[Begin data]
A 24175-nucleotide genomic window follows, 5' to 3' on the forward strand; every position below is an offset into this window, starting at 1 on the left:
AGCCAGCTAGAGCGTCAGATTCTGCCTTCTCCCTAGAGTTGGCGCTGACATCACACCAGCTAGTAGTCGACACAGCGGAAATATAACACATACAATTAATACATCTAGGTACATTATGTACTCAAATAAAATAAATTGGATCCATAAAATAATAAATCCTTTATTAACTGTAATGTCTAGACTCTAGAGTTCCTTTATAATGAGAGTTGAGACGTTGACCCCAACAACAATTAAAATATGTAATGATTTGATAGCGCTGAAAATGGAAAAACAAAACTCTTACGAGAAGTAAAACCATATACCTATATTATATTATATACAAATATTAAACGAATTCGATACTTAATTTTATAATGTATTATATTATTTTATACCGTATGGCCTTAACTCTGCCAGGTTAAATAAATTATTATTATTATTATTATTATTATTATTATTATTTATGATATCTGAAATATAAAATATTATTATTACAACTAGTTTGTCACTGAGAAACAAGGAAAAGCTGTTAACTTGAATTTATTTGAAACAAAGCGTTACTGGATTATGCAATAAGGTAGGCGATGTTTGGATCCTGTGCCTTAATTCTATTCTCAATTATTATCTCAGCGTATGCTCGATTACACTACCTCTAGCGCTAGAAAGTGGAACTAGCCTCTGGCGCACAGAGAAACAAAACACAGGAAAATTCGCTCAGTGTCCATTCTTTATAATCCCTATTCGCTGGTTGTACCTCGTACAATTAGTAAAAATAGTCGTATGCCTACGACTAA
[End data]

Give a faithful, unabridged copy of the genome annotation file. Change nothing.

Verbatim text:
A 24175-nucleotide genomic window follows, 5' to 3' on the forward strand; every position below is an offset into this window, starting at 1 on the left:
AGCCAGCTAGAGCGTCAGATTCTGCCTTCTCCCTAGAGTTGGCGCTGACATCACACCAGCTAGTAGTCGACACAGCGGAAATATAACACATACAATTAATACATCTAGGTACATTATGTACTCAAATAAAATAAATTGGATCCATAAAATAATAAATCCTTTATTAACTGTAATGTCTAGACTCTAGAGTTCCTTTATAATGAGAGTTGAGACGTTGACCCCAACAACAATTAAAATATGTAATGATTTGATAGCGCTGAAAATGGAAAAACAAAACTCTTACGAGAAGTAAAACCATATACCTATATTATATTATATACAAATATTAAACGAATTCGATACTTAATTTTATAATGTATTATATTATTTTATACCGTATGGCCTTAACTCTGCCAGGTTAAATAAATTATTATTATTATTATTATTATTATTATTATTATTTATGATATCTGAAATATAAAATATTATTATTACAACTAGTTTGTCACTGAGAAACAAGGAAAAGCTGTTAACTTGAATTTATTTGAAACAAAGCGTTACTGGATTATGCAATAAGGTAGGCGATGTTTGGATCCTGTGCCTTAATTCTATTCTCAATTATTATCTCAGCGTATGCTCGATTACACTACCTCTAGCGCTAGAAAGTGGAACTAGCCTCTGGCGCACAGAGAAACAAAACACAGGAAAATTCGCTCAGTGTCCATTCTTTATAATCCCTATTCGCTGGTTGTACCTCGTACAATTAGTAAAAATAGTCGTATGCCTACGACTAA